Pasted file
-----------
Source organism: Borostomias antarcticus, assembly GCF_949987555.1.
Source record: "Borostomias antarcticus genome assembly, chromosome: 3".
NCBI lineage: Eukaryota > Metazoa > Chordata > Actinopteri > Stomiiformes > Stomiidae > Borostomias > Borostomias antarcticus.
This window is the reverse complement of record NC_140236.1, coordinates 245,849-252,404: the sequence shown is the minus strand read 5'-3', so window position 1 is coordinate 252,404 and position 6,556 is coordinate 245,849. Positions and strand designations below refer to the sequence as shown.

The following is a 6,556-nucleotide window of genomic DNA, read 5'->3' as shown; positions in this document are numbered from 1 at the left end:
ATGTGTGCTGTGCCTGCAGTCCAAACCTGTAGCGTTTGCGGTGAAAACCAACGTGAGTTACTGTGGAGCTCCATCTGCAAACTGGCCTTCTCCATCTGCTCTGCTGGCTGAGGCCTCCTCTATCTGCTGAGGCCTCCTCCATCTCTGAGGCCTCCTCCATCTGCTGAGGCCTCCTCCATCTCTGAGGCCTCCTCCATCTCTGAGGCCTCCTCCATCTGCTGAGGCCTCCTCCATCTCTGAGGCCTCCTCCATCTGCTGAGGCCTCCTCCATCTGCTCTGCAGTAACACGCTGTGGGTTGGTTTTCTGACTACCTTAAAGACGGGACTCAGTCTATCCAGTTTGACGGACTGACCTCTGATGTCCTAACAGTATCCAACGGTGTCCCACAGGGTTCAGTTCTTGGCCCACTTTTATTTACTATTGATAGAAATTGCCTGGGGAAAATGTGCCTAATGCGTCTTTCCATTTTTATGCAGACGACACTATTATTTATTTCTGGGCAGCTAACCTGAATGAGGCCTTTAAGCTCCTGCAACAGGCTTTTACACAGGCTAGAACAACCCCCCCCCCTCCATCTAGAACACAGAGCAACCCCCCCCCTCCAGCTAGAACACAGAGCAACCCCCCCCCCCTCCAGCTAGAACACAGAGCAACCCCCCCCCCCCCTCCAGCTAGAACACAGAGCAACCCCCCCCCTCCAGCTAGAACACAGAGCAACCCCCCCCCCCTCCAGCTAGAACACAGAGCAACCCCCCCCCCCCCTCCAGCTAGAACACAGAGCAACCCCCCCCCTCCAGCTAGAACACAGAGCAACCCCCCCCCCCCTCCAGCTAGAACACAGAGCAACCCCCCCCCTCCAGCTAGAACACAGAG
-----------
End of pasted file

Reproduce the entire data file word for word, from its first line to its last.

Source organism: Borostomias antarcticus, assembly GCF_949987555.1.
Source record: "Borostomias antarcticus genome assembly, chromosome: 3".
NCBI lineage: Eukaryota > Metazoa > Chordata > Actinopteri > Stomiiformes > Stomiidae > Borostomias > Borostomias antarcticus.
This window is the reverse complement of record NC_140236.1, coordinates 245,849-252,404: the sequence shown is the minus strand read 5'-3', so window position 1 is coordinate 252,404 and position 6,556 is coordinate 245,849. Positions and strand designations below refer to the sequence as shown.

The following is a 6,556-nucleotide window of genomic DNA, read 5'->3' as shown; positions in this document are numbered from 1 at the left end:
ATGTGTGCTGTGCCTGCAGTCCAAACCTGTAGCGTTTGCGGTGAAAACCAACGTGAGTTACTGTGGAGCTCCATCTGCAAACTGGCCTTCTCCATCTGCTCTGCTGGCTGAGGCCTCCTCTATCTGCTGAGGCCTCCTCCATCTCTGAGGCCTCCTCCATCTGCTGAGGCCTCCTCCATCTCTGAGGCCTCCTCCATCTCTGAGGCCTCCTCCATCTGCTGAGGCCTCCTCCATCTCTGAGGCCTCCTCCATCTGCTGAGGCCTCCTCCATCTGCTCTGCAGTAACACGCTGTGGGTTGGTTTTCTGACTACCTTAAAGACGGGACTCAGTCTATCCAGTTTGACGGACTGACCTCTGATGTCCTAACAGTATCCAACGGTGTCCCACAGGGTTCAGTTCTTGGCCCACTTTTATTTACTATTGATAGAAATTGCCTGGGGAAAATGTGCCTAATGCGTCTTTCCATTTTTATGCAGACGACACTATTATTTATTTCTGGGCAGCTAACCTGAATGAGGCCTTTAAGCTCCTGCAACAGGCTTTTACACAGGCTAGAACAACCCCCCCCCCTCCATCTAGAACACAGAGCAACCCCCCCCCTCCAGCTAGAACACAGAGCAACCCCCCCCCCCTCCAGCTAGAACACAGAGCAACCCCCCCCCCCCCTCCAGCTAGAACACAGAGCAACCCCCCCCCTCCAGCTAGAACACAGAGCAACCCCCCCCCCCTCCAGCTAGAACACAGAGCAACCCCCCCCCCCCCTCCAGCTAGAACACAGAGCAACCCCCCCCCTCCAGCTAGAACACAGAGCAACCCCCCCCCCCCTCCAGCTAGAACACAGAGCAACCCCCCCCCTCCAGCTAGAACACAGAG